Picture an adult who spends 40 to 50 hours a week expertly performing a particular service under the direction and control of designated managers, in exchange for some form of compensation, while generating millions of dollars in profit in the process. Does that sound like a job to you? Does that person sound like a worker?
Apparently, the National Labor Relations Board (NLRB) isn’t so sure.
In its decision Monday rejecting Northwestern football players’ petition to form a union, the NLRB neglected to answer the question at the center of the case: are athletes who receive grant-in-aid scholarships employees of their universities?
Instead, the NLRB “declined to assert jurisdiction” in the case, because doing so, they said, “would not promote labor stability” across the NCAA. The argument here is that because the NLRB does not have jurisdiction over state-run schools, conferring collective bargaining rights on players at Northwestern alone—one of only 17 private schools among 125 Division I football squads—would create an unstable and asymmetric league environment, in which different rules apply to different teams and conferences.
Indeed, if the federal NLRB had voted to uphold its regional director Peter Sung Ohr’s 2014 ruling that Northwestern players are employees, there would likely have been ripple effects, implicating teams beyond the Wildcats, and forcing something of a reckoning within the much-maligned NCAA.
That, however, would be a good thing.
Workers in an Unfair System
By refusing to rule on a simple question—Are Northwestern’s players workers?—the NLRB has elected to maintain a status-quo in which thousands of young athletes are denied basic employment rights and equitable compensation, while their universities and the NCAA reap the (extraordinary) profits of players’ labor and fame.
Preserving the “stability” of the system—the NLRB’s stated goal—is beneficial to just about everybody but the players. As Nation magazine sports editor Dave Zirin put it, “College football is stable the way that Pinochet’s Chile was stable: As long as everyone keeps their mouth shut, the system works just fine.
The answer to the question the NLRB dodged is that the Northwestern Wildcats are, unambiguously, employees of Northwestern—that is, at least as far as NLRB precedent defines employees. As stated in the union’s brief for the case, the players “perform services for [the University], under the [University’s] control or right of control . . . in return for payment.
Let’s walk through the logic.
It hardly bears stating that the players perform an extremely valuable service for Northwestern. The university’s football program generated revenues of about $235 million between 2003 and 2012, income that the university used to advance an array of goals. In return, players receive compensation in the form of scholarship funding—expenses totaling as much as $76,000/year—which, critically, can be revoked if a player voluntarily withdraws from the team or violates the team’s rules.
The question as to whether players are subject to the “control” of the university is just as clear-cut.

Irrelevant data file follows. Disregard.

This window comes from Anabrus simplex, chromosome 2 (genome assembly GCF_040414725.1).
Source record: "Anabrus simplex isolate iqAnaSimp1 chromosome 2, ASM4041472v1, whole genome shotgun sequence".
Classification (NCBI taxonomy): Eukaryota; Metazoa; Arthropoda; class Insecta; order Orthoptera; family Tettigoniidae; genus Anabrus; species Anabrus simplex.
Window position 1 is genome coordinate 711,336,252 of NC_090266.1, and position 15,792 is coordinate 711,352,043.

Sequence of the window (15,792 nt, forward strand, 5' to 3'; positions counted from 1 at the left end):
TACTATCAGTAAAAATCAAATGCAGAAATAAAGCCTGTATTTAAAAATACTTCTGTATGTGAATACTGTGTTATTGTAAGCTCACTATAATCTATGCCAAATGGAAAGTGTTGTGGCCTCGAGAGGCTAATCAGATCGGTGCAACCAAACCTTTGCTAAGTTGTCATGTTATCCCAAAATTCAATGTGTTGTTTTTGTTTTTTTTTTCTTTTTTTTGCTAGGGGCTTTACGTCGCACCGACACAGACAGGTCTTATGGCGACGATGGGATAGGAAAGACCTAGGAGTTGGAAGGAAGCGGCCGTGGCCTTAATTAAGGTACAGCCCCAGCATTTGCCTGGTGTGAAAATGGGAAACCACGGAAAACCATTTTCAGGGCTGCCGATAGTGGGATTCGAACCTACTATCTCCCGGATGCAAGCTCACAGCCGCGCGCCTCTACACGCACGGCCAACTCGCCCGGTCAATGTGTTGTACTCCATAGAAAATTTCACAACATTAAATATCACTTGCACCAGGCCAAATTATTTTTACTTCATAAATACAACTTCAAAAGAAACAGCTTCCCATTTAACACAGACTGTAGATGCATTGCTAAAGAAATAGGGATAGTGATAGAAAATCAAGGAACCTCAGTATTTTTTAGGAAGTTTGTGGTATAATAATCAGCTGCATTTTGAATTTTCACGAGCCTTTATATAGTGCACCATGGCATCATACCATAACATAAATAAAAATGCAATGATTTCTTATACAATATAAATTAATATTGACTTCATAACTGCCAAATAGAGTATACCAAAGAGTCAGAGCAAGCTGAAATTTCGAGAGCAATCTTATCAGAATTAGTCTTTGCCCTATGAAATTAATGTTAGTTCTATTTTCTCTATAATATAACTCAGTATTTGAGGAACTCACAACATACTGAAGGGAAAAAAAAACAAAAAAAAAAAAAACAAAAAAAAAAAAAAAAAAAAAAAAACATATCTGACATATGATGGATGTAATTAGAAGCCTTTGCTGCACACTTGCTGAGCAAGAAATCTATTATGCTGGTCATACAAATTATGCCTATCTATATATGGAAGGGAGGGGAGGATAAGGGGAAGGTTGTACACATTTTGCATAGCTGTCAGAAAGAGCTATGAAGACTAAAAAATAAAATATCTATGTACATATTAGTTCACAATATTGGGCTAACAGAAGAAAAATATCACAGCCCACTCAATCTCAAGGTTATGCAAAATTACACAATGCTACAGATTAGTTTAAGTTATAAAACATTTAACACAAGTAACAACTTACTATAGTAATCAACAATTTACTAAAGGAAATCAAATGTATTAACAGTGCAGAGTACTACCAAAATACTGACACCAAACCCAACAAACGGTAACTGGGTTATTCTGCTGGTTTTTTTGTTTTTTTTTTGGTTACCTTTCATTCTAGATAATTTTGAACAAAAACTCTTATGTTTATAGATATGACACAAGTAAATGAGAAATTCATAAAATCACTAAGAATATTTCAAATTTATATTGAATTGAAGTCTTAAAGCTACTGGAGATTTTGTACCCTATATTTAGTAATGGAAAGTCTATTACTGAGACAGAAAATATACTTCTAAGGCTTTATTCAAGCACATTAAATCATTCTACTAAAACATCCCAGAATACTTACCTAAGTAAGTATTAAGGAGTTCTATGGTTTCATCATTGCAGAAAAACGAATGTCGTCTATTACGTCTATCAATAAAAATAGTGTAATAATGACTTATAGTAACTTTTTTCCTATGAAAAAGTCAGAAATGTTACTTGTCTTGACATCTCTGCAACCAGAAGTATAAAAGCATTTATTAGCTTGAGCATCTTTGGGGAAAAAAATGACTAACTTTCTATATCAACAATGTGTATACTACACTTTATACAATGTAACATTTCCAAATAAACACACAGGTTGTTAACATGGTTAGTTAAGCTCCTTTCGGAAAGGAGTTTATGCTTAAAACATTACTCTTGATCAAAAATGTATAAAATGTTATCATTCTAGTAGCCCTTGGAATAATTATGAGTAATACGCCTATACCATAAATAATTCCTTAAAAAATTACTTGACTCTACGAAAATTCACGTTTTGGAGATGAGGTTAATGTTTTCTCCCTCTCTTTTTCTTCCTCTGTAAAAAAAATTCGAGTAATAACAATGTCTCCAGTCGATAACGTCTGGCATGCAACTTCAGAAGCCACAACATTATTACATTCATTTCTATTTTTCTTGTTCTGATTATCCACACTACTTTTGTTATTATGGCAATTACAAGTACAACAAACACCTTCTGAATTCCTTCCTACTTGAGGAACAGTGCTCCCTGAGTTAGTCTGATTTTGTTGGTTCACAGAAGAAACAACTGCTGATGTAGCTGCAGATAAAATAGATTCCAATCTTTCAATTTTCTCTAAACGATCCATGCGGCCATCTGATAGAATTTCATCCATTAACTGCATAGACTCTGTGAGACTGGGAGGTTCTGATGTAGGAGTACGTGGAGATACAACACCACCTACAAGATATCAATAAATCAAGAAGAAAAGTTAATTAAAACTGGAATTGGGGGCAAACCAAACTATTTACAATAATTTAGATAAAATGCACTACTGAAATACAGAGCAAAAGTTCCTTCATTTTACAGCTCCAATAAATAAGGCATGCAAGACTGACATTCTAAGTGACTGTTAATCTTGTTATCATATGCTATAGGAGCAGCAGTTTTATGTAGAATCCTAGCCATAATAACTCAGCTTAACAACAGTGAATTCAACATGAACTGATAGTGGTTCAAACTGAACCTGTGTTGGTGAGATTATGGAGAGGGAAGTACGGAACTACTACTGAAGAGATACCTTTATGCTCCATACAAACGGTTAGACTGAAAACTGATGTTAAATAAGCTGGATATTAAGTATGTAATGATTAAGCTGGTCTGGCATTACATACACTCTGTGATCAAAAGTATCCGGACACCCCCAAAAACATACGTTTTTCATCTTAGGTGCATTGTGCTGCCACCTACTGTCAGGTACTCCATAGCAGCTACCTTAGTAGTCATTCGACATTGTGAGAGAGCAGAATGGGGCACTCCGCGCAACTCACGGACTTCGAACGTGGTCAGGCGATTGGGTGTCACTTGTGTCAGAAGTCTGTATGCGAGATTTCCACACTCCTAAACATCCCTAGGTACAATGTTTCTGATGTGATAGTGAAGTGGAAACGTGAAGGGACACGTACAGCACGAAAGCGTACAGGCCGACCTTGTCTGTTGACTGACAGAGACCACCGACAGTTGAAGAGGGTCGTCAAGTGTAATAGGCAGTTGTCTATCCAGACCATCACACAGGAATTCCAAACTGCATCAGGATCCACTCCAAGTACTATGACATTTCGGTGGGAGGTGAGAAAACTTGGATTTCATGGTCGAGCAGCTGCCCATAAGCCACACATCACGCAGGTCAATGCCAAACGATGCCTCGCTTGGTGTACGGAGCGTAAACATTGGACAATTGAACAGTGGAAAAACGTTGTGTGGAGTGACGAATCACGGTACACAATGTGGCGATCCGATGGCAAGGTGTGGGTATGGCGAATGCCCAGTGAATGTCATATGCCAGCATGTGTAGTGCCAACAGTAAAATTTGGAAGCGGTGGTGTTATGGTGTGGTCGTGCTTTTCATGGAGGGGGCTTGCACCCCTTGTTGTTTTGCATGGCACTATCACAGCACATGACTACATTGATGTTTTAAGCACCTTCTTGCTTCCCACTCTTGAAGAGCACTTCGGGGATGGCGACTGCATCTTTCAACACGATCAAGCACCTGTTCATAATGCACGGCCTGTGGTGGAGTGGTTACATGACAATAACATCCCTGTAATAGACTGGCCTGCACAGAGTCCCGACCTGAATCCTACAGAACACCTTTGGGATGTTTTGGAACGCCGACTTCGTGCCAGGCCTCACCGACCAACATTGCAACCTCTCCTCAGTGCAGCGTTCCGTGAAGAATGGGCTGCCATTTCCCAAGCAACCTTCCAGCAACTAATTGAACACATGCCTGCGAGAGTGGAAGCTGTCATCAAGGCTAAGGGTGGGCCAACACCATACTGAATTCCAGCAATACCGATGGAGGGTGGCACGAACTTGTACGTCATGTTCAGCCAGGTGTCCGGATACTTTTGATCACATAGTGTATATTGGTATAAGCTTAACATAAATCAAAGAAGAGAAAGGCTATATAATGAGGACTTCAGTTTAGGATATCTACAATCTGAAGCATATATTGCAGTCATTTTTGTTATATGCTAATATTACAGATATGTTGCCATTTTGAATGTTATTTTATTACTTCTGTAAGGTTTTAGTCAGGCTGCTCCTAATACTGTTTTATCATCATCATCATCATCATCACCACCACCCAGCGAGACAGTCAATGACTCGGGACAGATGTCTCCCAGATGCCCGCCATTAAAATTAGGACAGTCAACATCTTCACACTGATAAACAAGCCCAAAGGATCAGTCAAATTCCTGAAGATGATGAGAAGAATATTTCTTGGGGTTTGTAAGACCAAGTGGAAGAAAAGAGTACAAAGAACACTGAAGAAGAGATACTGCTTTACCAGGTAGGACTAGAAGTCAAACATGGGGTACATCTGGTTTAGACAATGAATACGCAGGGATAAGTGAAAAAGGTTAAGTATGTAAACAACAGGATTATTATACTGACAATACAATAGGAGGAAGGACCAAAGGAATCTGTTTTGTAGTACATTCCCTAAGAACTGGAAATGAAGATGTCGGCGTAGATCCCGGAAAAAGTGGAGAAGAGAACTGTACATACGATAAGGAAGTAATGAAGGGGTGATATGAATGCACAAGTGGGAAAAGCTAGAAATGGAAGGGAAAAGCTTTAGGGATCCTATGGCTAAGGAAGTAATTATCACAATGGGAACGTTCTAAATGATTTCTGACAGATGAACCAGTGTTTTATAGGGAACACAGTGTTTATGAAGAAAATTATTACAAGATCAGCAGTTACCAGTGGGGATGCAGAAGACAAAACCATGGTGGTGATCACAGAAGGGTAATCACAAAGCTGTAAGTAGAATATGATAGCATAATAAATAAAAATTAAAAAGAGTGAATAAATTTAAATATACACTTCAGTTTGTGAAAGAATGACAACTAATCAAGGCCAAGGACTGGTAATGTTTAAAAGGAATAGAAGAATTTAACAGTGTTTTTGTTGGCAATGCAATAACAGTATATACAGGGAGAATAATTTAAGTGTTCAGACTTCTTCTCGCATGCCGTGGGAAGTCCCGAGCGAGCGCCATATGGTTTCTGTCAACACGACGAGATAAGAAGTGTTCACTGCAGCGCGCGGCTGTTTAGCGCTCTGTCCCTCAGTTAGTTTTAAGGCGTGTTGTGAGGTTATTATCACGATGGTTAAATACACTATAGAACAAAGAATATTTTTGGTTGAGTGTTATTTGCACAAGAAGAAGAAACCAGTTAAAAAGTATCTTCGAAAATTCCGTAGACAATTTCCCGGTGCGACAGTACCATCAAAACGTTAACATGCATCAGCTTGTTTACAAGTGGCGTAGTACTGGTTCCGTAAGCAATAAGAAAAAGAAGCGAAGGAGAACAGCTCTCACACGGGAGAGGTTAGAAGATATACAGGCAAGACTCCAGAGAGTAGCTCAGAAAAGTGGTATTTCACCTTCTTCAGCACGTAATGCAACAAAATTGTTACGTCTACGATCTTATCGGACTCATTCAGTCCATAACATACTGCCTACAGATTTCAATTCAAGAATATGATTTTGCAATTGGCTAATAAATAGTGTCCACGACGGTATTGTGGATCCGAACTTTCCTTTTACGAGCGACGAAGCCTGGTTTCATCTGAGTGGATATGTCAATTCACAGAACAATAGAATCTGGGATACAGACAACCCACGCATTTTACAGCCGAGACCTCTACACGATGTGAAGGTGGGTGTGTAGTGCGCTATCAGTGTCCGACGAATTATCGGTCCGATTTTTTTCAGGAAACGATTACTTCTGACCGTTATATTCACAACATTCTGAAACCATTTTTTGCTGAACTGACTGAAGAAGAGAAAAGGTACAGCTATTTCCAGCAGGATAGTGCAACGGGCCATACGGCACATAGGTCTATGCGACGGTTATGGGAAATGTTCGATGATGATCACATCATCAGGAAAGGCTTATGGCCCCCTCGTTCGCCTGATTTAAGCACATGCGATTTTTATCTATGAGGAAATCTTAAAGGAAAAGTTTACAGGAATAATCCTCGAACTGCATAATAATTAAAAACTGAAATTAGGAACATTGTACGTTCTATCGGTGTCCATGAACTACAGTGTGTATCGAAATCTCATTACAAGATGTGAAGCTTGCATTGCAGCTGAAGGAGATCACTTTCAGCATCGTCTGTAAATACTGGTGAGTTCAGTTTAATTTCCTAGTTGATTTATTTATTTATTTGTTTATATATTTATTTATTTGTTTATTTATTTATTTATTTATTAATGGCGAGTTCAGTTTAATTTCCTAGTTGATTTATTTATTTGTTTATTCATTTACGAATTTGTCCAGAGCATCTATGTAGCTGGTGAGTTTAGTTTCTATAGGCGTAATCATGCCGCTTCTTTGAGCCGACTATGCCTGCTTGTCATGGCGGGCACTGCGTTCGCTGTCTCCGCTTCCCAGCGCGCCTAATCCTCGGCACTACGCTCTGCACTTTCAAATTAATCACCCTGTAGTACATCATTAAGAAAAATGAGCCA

Kain Colter, a leader of the union effort and former team quarterback, testified that, during training camp, players dedicate between 50 to 60 hours per week to football-related activities. During the season, they have football practice every day except Sunday, a total of 40 to 50 hours per week. Even in the winter and spring months, players have mandatory workouts and training, devoting as many as 25 hours per week to football.
Players have scant time away from the program, even during school-sanctioned holidays. On Thanksgiving day, for example, the Wildcats must report for regular Thursday meetings and practice. If they elect to leave campus after fulfilling their football obligations, they have to stay within a six-hour radius of Northwestern. Over the winter holiday period, players must get their travel plans approved by their position coaches. If the team has qualified for post-season play—as Northwestern typically does—as little as five days are allowed for visiting family.
Northwestern coach Pat Fitzgerald, who forcefully opposed unionization, even admitted in his testimony that the responsibilities of football at Northwestern amount to a “full-time job.”
Generally speaking, Fitzgerald and the coaching staff maintain “strict and exacting control” over the everyday lives of the Wildcats. Players’ daily responsibilities are outlined in detailed schedules prepared by their coaches and distributed year-round. Failing to adhere to these agendas has serious consequences. As Bryan Curtis reported for Grantland last year, Northwestern also controls where players are allowed to live, when they can talk to the press, and “whether they can curse in public“ (they can’t).
In a bizarre demonstration of the degree of power exerted over even the most mundane details of a player’s life, the Wildcats are “prohibited from denying a coach’s ‘friend’ request” on Facebook.
Coaches, says Colter, “have all the control.”
An Old Ruse Continues
On what basis, then, have Northwestern and their lawyers maintained that these athletes are not employees?
Taking its cue from the NCAA, the university maintains that football players are “students, first and foremost.” That is, even for the most elite college athletes, sports are secondary to academics.
As Taylor Branch wrote in his damning Atlantic profile of the NCAA, this notion of the student-athlete (as opposed to, say, the athlete-student) is a core principle of the NCAA, from which it derives “much of the justification for its existence.”